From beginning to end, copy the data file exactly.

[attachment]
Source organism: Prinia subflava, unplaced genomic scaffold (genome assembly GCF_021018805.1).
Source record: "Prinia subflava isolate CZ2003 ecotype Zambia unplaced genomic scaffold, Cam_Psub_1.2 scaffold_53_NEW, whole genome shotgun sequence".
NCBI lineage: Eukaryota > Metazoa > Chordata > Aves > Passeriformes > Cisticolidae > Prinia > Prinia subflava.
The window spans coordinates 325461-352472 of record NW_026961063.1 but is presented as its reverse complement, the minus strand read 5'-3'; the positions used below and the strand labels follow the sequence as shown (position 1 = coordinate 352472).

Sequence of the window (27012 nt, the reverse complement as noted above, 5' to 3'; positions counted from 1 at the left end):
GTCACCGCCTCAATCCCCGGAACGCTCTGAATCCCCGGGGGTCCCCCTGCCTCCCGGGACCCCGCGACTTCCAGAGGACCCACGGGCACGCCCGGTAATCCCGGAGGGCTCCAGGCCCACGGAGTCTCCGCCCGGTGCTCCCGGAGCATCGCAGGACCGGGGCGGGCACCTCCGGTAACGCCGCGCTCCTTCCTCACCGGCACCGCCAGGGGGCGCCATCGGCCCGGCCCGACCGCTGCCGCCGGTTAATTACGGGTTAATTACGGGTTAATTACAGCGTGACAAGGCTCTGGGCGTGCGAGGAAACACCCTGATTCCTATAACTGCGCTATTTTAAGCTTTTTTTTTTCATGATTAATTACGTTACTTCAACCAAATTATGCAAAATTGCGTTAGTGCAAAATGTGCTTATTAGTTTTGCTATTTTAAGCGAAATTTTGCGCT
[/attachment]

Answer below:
Source organism: Prinia subflava, unplaced genomic scaffold (genome assembly GCF_021018805.1).
Source record: "Prinia subflava isolate CZ2003 ecotype Zambia unplaced genomic scaffold, Cam_Psub_1.2 scaffold_53_NEW, whole genome shotgun sequence".
NCBI lineage: Eukaryota > Metazoa > Chordata > Aves > Passeriformes > Cisticolidae > Prinia > Prinia subflava.
The window spans coordinates 325461-352472 of record NW_026961063.1 but is presented as its reverse complement, the minus strand read 5'-3'; the positions used below and the strand labels follow the sequence as shown (position 1 = coordinate 352472).

Sequence of the window (27012 nt, the reverse complement as noted above, 5' to 3'; positions counted from 1 at the left end):
GTCACCGCCTCAATCCCCGGAACGCTCTGAATCCCCGGGGGTCCCCCTGCCTCCCGGGACCCCGCGACTTCCAGAGGACCCACGGGCACGCCCGGTAATCCCGGAGGGCTCCAGGCCCACGGAGTCTCCGCCCGGTGCTCCCGGAGCATCGCAGGACCGGGGCGGGCACCTCCGGTAACGCCGCGCTCCTTCCTCACCGGCACCGCCAGGGGGCGCCATCGGCCCGGCCCGACCGCTGCCGCCGGTTAATTACGGGTTAATTACGGGTTAATTACAGCGTGACAAGGCTCTGGGCGTGCGAGGAAACACCCTGATTCCTATAACTGCGCTATTTTAAGCTTTTTTTTTTCATGATTAATTACGTTACTTCAACCAAATTATGCAAAATTGCGTTAGTGCAAAATGTGCTTATTAGTTTTGCTATTTTAAGCGAAATTTTGCGCT